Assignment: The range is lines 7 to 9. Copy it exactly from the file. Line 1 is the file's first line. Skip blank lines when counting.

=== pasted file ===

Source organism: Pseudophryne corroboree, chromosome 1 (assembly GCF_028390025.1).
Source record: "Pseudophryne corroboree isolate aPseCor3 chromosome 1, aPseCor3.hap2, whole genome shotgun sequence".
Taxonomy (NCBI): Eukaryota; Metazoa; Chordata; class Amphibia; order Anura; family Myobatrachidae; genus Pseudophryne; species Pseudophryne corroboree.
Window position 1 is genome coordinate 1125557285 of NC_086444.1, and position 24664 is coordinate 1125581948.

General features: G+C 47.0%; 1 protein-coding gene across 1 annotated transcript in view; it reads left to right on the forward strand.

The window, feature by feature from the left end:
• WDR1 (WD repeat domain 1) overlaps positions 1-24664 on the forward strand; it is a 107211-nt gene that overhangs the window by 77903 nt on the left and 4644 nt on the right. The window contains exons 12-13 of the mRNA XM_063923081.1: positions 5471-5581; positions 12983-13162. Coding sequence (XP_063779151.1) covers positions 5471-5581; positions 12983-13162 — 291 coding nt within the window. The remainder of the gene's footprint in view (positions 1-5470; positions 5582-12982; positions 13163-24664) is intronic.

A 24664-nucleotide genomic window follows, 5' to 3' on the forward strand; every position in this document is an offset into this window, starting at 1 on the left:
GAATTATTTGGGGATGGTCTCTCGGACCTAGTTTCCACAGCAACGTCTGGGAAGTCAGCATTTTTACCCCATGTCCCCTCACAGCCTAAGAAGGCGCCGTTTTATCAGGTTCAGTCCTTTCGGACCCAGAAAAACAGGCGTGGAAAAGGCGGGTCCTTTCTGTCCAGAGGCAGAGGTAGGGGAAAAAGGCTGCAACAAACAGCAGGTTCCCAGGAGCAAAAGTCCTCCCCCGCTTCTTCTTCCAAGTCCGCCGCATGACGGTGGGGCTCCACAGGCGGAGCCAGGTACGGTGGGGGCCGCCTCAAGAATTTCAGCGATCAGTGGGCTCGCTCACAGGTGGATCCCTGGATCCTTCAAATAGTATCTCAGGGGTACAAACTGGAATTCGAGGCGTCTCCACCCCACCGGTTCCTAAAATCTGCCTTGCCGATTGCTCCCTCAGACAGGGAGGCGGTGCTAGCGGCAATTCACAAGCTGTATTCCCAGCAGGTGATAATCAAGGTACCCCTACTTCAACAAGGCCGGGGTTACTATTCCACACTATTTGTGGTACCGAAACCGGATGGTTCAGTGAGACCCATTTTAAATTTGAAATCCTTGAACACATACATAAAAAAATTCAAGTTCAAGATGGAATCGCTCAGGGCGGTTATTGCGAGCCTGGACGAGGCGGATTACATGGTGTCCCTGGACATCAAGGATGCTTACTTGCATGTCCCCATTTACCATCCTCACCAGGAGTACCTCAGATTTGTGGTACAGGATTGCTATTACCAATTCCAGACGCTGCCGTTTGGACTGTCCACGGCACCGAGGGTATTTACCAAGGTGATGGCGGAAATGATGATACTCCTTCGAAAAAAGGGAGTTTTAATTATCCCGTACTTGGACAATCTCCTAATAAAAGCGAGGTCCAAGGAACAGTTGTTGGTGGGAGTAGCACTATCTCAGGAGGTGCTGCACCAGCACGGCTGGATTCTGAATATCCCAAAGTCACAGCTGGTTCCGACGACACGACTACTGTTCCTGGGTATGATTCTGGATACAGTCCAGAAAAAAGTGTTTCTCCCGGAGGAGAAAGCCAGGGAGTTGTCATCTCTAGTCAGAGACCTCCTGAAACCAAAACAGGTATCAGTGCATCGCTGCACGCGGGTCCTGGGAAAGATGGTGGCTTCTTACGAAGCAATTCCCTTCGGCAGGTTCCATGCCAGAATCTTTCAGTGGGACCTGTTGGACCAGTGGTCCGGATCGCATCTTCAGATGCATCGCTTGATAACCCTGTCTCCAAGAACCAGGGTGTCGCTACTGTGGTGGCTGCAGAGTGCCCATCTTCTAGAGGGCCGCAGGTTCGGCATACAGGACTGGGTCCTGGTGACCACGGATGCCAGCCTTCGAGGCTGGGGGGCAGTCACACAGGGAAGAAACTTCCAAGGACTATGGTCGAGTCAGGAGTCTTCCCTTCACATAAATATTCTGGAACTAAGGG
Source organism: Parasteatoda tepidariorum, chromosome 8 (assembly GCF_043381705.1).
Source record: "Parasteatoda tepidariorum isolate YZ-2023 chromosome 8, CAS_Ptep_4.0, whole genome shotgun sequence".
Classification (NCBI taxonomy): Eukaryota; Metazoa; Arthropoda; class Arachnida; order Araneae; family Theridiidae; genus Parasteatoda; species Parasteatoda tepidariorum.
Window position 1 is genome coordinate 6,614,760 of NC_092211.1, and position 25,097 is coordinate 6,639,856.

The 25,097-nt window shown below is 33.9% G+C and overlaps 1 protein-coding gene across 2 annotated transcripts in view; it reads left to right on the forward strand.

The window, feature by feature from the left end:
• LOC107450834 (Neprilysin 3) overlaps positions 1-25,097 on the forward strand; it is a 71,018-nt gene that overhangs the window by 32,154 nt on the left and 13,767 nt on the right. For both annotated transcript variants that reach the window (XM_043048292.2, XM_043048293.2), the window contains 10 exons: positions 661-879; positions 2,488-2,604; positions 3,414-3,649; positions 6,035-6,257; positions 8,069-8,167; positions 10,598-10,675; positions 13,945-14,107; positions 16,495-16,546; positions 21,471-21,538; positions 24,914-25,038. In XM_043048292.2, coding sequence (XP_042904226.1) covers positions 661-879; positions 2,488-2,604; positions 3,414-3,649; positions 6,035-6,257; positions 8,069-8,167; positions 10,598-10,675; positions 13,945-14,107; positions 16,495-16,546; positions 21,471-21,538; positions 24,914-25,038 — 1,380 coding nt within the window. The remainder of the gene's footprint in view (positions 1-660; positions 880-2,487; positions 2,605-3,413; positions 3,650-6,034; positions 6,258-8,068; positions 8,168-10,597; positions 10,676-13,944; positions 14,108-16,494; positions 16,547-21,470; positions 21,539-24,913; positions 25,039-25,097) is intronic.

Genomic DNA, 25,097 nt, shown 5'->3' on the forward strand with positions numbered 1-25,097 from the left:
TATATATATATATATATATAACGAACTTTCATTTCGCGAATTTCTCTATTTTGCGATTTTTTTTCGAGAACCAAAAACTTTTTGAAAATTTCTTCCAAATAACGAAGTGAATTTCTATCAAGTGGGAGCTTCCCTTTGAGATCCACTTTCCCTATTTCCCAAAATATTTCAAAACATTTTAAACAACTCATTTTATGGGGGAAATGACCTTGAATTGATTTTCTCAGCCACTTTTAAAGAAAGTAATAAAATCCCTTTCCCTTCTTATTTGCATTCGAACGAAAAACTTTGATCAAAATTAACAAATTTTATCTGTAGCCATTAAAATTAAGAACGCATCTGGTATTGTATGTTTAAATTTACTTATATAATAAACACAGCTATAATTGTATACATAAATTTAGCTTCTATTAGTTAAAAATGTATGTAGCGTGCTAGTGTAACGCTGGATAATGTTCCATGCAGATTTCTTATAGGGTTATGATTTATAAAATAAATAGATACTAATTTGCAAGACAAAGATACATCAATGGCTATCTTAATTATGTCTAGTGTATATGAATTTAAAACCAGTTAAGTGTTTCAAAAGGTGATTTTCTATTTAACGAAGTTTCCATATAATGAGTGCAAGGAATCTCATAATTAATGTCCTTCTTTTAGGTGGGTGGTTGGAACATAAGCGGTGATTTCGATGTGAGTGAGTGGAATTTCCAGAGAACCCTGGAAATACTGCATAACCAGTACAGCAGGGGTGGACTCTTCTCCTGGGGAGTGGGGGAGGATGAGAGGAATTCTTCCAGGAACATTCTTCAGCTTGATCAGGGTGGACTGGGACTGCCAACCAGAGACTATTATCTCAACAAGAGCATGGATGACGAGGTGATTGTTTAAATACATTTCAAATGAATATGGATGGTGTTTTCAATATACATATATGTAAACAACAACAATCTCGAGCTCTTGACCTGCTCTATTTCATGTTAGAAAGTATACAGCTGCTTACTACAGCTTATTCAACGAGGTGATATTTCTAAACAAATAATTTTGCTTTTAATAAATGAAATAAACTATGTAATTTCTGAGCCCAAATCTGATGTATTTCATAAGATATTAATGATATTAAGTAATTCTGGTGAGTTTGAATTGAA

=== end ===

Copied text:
• WDR1 (WD repeat domain 1) overlaps positions 1-24664 on the forward strand; it is a 107211-nt gene that overhangs the window by 77903 nt on the left and 4644 nt on the right. The window contains exons 12-13 of the mRNA XM_063923081.1: positions 5471-5581; positions 12983-13162. Coding sequence (XP_063779151.1) covers positions 5471-5581; positions 12983-13162 — 291 coding nt within the window. The remainder of the gene's footprint in view (positions 1-5470; positions 5582-12982; positions 13163-24664) is intronic.

A 24664-nucleotide genomic window follows, 5' to 3' on the forward strand; every position in this document is an offset into this window, starting at 1 on the left:
GAATTATTTGGGGATGGTCTCTCGGACCTAGTTTCCACAGCAACGTCTGGGAAGTCAGCATTTTTACCCCATGTCCCCTCACAGCCTAAGAAGGCGCCGTTTTATCAGGTTCAGTCCTTTCGGACCCAGAAAAACAGGCGTGGAAAAGGCGGGTCCTTTCTGTCCAGAGGCAGAGGTAGGGGAAAAAGGCTGCAACAAACAGCAGGTTCCCAGGAGCAAAAGTCCTCCCCCGCTTCTTCTTCCAAGTCCGCCGCATGACGGTGGGGCTCCACAGGCGGAGCCAGGTACGGTGGGGGCCGCCTCAAGAATTTCAGCGATCAGTGGGCTCGCTCACAGGTGGATCCCTGGATCCTTCAAATAGTATCTCAGGGGTACAAACTGGAATTCGAGGCGTCTCCACCCCACCGGTTCCTAAAATCTGCCTTGCCGATTGCTCCCTCAGACAGGGAGGCGGTGCTAGCGGCAATTCACAAGCTGTATTCCCAGCAGGTGATAATCAAGGTACCCCTACTTCAACAAGGCCGGGGTTACTATTCCACACTATTTGTGGTACCGAAACCGGATGGTTCAGTGAGACCCATTTTAAATTTGAAATCCTTGAACACATACATAAAAAAATTCAAGTTCAAGATGGAATCGCTCAGGGCGGTTATTGCGAGCCTGGACGAGGCGGATTACATGGTGTCCCTGGACATCAAGGATGCTTACTTGCATGTCCCCATTTACCATCCTCACCAGGAGTACCTCAGATTTGTGGTACAGGATTGCTATTACCAATTCCAGACGCTGCCGTTTGGACTGTCCACGGCACCGAGGGTATTTACCAAGGTGATGGCGGAAATGATGATACTCCTTCGAAAAAAGGGAGTTTTAATTATCCCGTACTTGGACAATCTCCTAATAAAAGCGAGGTCCAAGGAACAGTTGTTGGTGGGAGTAGCACTATCTCAGGAGGTGCTGCACCAGCACGGCTGGATTCTGAATATCCCAAAGTCACAGCTGGTTCCGACGACACGACTACTGTTCCTGGGTATGATTCTGGATACAGTCCAGAAAAAAGTGTTTCTCCCGGAGGAGAAAGCCAGGGAGTTGTCATCTCTAGTCAGAGACCTCCTGAAACCAAAACAGGTATCAGTGCATCGCTGCACGCGGGTCCTGGGAAAGATGGTGGCTTCTTACGAAGCAATTCCCTTCGGCAGGTTCCATGCCAGAATCTTTCAGTGGGACCTGTTGGACCAGTGGTCCGGATCGCATCTTCAGATGCATCGCTTGATAACCCTGTCTCCAAGAACCAGGGTGTCGCTACTGTGGTGGCTGCAGAGTGCCCATCTTCTAGAGGGCCGCAGGTTCGGCATACAGGACTGGGTCCTGGTGACCACGGATGCCAGCCTTCGAGGCTGGGGGGCAGTCACACAGGGAAGAAACTTCCAAGGACTATGGTCGAGTCAGGAGTCTTCCCTTCACATAAATATTCTGGAACTAAGGG